Flow cytometry analysis and cell cycle assay were conducted using a method described in our previous study [21]. Briefly, the isolated cells were collected and incubated with antibodies of CD11b, CD45, CD79, and CD90 according to the manufacturer’s instructions. After being incubated for 30 minutes at 4°C, the cells were analyzed by flow cytometry (BD Biosciences, USA). The isolated cells were then collected and fixed in 70% precooling ethanol overnight at 4°C. After being stained with propidium iodide (PI)/RNase buffer at room temperature in the dark for 30 minutes, the isolated cells were analyzed for cell cycle by flow cytometry.

2.2. Experimental Design

After incubation for 24 hours, the cells were treated with EPO with different concentrations of rhEPO (5 IU/ml, 10 IU/ml, 20 IU/ml, and 40 IU/ml). Cells untreated with rhEPO were defined as the control group. After 7 days of being cultured, the cells were examined for their proliferation and osteogenic differentiation. Thereafter, the optimal concentration of rhEPO was chosen for further investigations.

After being incubated for 24 hours, the cells were treated with EPO and/or mechanical stretch and divided into the following 4 groups: the control (CON) group, EPO group, stretch (STR) group, and EPO+STR group. In terms of mechanical stretch, a cyclic mechanical stretch with a 1 Hz sinusoidal curve set at 10% elongation was applied for 4 hours twice a day using the FX-5000TM Flexcell Tension Plus™ unit (Flexcell International Corporation, NC, USA). After treatment for 7 days, CCK-8 was applied to the cells to detect proliferation. The colony formations and the cell cycles were examined by colony formation assay (CFA) and flow cytometry, respectively. The osteogenic differentiation of the cells was detected by ALP staining and ALP activity. Reverse transcription and real-time qPCR were used to examine the gene expressions of Ets-1, C-myc, Ccnd1, C-fos, ALP, OCN, COL, and Runx2.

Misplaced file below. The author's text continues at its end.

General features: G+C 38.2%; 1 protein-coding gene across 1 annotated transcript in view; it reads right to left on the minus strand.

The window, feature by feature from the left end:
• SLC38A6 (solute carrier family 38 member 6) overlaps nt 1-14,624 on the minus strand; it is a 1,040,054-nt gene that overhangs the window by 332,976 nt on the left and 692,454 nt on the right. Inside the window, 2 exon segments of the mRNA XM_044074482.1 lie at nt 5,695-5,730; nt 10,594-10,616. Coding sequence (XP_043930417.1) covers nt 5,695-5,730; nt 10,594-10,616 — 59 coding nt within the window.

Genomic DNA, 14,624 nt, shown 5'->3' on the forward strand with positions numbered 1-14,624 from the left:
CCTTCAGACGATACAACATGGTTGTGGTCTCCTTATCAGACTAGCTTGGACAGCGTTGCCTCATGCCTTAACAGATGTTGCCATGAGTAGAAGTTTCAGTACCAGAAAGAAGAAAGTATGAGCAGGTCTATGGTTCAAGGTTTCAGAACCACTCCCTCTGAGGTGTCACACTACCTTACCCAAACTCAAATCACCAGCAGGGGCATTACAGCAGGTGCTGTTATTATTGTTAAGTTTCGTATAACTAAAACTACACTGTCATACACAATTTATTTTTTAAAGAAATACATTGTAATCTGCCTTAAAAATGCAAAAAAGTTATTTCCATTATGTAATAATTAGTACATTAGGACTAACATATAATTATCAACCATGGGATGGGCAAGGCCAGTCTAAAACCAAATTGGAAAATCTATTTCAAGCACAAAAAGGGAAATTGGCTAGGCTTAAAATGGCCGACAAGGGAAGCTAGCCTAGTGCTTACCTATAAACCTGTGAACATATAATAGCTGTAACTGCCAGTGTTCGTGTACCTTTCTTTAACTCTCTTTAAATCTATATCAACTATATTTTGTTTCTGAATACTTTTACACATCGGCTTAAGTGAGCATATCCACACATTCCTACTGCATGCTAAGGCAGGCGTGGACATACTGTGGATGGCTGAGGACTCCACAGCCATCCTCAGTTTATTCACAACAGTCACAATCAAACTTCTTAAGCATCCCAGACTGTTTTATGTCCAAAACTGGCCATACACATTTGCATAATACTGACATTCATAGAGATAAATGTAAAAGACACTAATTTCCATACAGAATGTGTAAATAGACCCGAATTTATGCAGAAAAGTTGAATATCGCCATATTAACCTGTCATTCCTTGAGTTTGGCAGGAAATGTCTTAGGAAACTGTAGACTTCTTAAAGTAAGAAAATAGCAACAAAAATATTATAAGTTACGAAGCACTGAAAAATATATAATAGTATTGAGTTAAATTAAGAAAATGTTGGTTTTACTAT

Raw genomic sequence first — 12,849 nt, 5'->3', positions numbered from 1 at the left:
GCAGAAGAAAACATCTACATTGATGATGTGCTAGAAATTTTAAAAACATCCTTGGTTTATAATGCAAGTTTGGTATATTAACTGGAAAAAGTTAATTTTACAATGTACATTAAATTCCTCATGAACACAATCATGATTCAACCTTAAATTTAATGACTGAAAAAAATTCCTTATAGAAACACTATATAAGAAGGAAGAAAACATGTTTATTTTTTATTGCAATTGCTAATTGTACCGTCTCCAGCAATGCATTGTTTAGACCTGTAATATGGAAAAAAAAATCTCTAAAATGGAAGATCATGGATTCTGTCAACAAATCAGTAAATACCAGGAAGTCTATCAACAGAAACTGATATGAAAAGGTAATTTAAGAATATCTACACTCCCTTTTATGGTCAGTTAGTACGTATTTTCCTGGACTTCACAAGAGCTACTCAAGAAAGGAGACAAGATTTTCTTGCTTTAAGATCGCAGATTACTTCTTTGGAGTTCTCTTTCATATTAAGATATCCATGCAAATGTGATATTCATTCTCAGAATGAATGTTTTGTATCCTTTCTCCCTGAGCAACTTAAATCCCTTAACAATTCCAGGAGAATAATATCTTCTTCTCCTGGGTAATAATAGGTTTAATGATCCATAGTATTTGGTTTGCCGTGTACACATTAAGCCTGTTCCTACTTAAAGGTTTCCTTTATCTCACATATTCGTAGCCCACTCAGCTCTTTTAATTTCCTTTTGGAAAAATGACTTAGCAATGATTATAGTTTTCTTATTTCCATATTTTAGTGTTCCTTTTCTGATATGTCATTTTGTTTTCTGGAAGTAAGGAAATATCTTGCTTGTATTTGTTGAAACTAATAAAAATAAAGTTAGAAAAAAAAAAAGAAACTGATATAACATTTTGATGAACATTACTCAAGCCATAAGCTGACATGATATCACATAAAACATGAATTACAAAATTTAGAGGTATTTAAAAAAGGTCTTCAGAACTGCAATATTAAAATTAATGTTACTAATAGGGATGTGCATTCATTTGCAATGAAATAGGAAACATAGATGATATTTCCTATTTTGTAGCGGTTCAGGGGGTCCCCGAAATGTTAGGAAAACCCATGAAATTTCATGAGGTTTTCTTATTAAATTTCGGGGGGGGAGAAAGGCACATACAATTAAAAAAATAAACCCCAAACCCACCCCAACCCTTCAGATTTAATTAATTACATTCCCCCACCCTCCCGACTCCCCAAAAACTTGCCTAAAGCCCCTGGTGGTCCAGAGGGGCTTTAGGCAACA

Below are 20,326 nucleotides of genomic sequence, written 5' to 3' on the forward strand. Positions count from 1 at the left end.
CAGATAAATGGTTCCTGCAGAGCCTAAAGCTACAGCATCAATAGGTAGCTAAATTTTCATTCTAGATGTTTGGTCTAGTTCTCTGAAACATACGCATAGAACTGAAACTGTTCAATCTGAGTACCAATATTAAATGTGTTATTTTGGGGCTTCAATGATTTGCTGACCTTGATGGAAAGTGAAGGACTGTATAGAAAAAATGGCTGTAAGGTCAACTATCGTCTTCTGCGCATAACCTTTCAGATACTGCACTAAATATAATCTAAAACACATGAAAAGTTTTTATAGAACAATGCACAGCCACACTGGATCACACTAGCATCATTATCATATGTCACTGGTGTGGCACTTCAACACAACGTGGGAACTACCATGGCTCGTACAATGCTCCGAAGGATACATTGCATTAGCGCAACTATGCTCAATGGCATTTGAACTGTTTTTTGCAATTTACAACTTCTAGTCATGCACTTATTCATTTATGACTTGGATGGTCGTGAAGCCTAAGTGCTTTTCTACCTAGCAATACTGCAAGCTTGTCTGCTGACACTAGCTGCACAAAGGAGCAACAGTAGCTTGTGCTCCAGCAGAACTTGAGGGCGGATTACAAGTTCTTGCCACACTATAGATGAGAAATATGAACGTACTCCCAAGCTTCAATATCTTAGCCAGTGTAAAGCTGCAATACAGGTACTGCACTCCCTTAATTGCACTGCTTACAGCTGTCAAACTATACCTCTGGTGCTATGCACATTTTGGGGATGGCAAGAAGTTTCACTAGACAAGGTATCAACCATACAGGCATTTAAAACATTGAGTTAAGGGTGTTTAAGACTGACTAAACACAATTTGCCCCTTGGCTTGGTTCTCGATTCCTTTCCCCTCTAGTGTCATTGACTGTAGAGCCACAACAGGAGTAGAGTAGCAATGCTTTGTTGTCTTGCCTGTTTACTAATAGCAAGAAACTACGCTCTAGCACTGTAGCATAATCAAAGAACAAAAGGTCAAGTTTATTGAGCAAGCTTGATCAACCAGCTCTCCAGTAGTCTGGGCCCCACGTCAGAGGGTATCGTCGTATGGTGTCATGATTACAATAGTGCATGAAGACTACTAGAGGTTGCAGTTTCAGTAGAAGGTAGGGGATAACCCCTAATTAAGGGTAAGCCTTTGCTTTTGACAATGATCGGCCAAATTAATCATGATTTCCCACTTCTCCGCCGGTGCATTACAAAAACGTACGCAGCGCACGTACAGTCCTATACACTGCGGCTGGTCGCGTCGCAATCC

The cells were divided into 4 groups based on treatment methods: CON, EPO, STR, and EPO+STR. After 7 days of treatment, the expression levels of t-ERK1/2 and p-ERK1/2 were detected by Western blot. In addition, the P3 cells were further divided into 4 groups based on treatment methods: CON, STR+EPO, CON+blocking, STR+EPO+blocking. An osteogenic-induced medium was used to induce cell osteogenesis, whereas U0126 (10 μM) was used as an ERK1/2 blocker. After 7 days of treatment, the osteogenic differentiation of the cells was detected by ALP activity.

2.3. Cell Proliferation

Cell Counting Kit-8 (CCK-8) assay was used to assess cell proliferation. In brief, all cells were harvested and incubated with CCK-8 solution according to the manufacturer’s instructions. After being incubated for 2 hours at 37°C, the optical density (OD) value of the cells was measured at 450 nm with a microplate reader (SpectraMax M5, Molecular Devices, USA).